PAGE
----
OSCON 2013 Speaker Series
NOTE: If you are interested in attending OSCON to check out Dave’s talk or the many other cool sessions, click over to the OSCON website where you can use the discount code OS13PROG to get 20% off your registration fee.
Since 2009, I’ve been leading the optimization team at AppNexus, a real-time advertising exchange. On this exchange, advertisers participate in real-time auctions to bid on individual ad impressions. The highest bid wins the auction, and that advertiser gets to show an ad. This allows advertisers to carefully target where they advertise—maximizing the effectiveness of their advertising budget—and lets websites maximize their ad revenue.
We do these auctions often (~50 billion a day) and fast (<100 milliseconds). Not surprisingly, this creates a lot of technical challenges. One of those challenges is how to automatically maximize the value advertisers get for their marketing budgets—systematically driving consumer engagement through ad placements on particular websites, times of day, etc.—and we call this process “optimization.” The volume of data is large, and the algorithms and strategies aren’t trivial.
In order to win clients and build our business to the scale we have today, it was crucial that we build a world-class optimization system. But when I started, we didn’t have a scalable tech stack to process the terabytes of data flowing through our systems every day, and we didn't have the team to do any of the required data modeling.
So, we needed to hire great people fast. However, there aren’t many veterans in the advertising optimization space, and because of that, we couldn’t afford to narrow our search to only experts in Java or R or Matlab. In order to give us the largest talent pool possible to recruit from, we had to choose a tech stack that is both powerful and accessible to people with diverse experience and backgrounds. So we chose Python.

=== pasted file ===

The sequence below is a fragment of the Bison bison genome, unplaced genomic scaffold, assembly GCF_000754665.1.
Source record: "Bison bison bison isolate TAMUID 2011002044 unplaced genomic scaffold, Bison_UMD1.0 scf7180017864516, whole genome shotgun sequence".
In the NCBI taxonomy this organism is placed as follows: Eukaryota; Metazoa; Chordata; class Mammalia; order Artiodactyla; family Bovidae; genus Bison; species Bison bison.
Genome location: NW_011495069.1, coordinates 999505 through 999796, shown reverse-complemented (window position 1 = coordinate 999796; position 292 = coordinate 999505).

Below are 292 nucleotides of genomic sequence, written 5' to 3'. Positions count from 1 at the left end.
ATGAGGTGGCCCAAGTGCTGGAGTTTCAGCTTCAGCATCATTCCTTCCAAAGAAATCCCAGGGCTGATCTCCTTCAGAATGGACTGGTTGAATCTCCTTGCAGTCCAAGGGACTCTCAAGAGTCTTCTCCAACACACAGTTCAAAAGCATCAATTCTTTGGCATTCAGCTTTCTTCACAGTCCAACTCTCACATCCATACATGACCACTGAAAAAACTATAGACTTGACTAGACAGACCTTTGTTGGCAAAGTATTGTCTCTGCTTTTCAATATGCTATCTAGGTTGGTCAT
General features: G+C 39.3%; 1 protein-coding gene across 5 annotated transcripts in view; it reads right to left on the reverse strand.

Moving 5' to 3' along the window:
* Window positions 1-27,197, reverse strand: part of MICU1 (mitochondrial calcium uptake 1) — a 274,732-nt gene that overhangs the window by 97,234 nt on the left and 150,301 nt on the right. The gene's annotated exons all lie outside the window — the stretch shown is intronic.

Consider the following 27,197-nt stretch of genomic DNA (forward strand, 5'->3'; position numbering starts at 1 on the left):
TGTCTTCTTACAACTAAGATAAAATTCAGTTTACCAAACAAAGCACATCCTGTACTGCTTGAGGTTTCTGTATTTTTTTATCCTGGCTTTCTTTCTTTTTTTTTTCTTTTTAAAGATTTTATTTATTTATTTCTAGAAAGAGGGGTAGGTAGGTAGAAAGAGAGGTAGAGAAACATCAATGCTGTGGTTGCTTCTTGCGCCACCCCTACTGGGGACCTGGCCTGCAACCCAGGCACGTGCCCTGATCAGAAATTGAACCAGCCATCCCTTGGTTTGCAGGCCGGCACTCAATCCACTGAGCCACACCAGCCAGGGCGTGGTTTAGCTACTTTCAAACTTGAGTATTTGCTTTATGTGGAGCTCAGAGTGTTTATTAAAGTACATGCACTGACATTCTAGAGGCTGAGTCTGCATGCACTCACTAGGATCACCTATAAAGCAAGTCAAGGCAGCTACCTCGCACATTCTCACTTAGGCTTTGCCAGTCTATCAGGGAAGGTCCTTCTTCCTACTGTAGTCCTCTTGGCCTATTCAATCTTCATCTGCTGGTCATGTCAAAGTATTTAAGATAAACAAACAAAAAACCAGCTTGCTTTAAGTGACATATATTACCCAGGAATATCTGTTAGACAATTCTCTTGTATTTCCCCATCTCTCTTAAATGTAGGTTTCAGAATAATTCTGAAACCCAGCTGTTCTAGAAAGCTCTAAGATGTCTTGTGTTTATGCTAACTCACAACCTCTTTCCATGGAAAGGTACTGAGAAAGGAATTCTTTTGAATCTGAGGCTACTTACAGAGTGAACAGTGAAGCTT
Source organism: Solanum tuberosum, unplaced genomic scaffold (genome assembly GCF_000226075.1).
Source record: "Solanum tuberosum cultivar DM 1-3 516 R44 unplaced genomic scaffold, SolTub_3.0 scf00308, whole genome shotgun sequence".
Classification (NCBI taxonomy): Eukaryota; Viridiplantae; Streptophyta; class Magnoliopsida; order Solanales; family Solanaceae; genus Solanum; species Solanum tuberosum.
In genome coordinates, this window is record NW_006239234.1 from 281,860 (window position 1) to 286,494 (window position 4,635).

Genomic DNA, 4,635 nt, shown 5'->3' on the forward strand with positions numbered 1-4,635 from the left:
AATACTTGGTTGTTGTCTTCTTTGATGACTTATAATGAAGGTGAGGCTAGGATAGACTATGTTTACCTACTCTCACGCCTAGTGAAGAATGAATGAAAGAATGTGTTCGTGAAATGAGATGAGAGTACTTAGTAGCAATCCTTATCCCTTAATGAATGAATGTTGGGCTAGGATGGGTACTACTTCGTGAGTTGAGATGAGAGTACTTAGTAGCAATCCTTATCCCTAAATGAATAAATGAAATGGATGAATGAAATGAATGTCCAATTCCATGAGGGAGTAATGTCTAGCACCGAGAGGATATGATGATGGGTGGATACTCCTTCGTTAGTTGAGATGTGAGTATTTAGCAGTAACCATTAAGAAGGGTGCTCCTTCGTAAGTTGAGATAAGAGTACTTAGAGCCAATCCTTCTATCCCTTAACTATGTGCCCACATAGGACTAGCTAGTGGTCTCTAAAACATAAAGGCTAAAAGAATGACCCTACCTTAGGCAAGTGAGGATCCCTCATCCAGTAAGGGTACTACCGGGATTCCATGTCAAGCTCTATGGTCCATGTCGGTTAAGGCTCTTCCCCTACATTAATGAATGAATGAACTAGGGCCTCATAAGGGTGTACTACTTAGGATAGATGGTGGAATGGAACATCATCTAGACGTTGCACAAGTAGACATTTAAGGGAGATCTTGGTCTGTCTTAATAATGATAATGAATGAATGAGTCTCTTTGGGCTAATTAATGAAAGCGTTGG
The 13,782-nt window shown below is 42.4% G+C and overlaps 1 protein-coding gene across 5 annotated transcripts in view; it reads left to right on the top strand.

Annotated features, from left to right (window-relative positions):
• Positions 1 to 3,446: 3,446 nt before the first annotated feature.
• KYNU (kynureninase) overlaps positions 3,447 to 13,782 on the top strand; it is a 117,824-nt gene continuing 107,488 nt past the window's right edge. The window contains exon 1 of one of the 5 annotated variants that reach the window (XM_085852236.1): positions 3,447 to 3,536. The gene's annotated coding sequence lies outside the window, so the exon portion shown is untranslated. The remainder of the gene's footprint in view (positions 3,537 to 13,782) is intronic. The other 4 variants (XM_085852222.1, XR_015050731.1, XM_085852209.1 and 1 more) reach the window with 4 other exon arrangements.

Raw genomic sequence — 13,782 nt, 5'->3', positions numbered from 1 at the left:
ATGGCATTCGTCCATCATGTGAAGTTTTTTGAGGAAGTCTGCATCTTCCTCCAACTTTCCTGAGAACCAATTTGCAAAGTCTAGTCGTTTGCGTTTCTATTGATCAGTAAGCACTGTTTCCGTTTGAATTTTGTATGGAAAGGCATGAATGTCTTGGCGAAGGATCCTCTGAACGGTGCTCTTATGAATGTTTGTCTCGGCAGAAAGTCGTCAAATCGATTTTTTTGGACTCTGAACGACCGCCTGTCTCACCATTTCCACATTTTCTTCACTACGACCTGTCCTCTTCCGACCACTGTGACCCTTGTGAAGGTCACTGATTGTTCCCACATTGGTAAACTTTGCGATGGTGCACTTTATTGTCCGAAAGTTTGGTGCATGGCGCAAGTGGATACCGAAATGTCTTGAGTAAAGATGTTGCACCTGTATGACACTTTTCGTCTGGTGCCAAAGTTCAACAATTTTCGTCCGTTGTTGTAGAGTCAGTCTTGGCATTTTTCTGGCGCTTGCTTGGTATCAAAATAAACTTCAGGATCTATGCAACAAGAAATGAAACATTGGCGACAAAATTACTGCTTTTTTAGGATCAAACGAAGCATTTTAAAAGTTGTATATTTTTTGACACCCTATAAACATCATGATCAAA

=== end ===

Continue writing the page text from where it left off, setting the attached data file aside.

Python is easy to learn. We found that people coding in R, Matlab, Java, PHP, and even those who have never programmed before could quickly learn and get up to speed with Python. This opened us up to hiring a tremendous pool of talent who we could train in Python once they joined AppNexus. To top it off, there’s a great community for hiring engineers and the PyData community is full of programmers who specialize in modeling and automation.
Additionally, Python has great libraries for data modeling. It offers great analytical tools for analysts and quants and when combined, Pandas, IPython, and Matplotlib give you a lot of the functionality of Matlab or R. This made it easy to hire and onboard our quants and analysts who were familiar with those technologies. Even better, analysts and quants can share their analysis through the browser with IPython.
Now that we had all of these wonderful employees, we needed a way to cut down the time to get them ramped up and pushing code to production.
First, we wanted to get our analysts and quants looking at and modeling data as soon as possible. We didn’t want them worrying about writing database connector code, or figuring out how to turn a cursor into a data frame. To tackle this, we built a project called Link.
Imagine you have a MySQL database. You don’t want to hardcode all of your connection information because you want to have a different config for different users, or for different environments. Link allows you to define your “environment” in a JSON config file, and then reference it in code as if it is a Python object.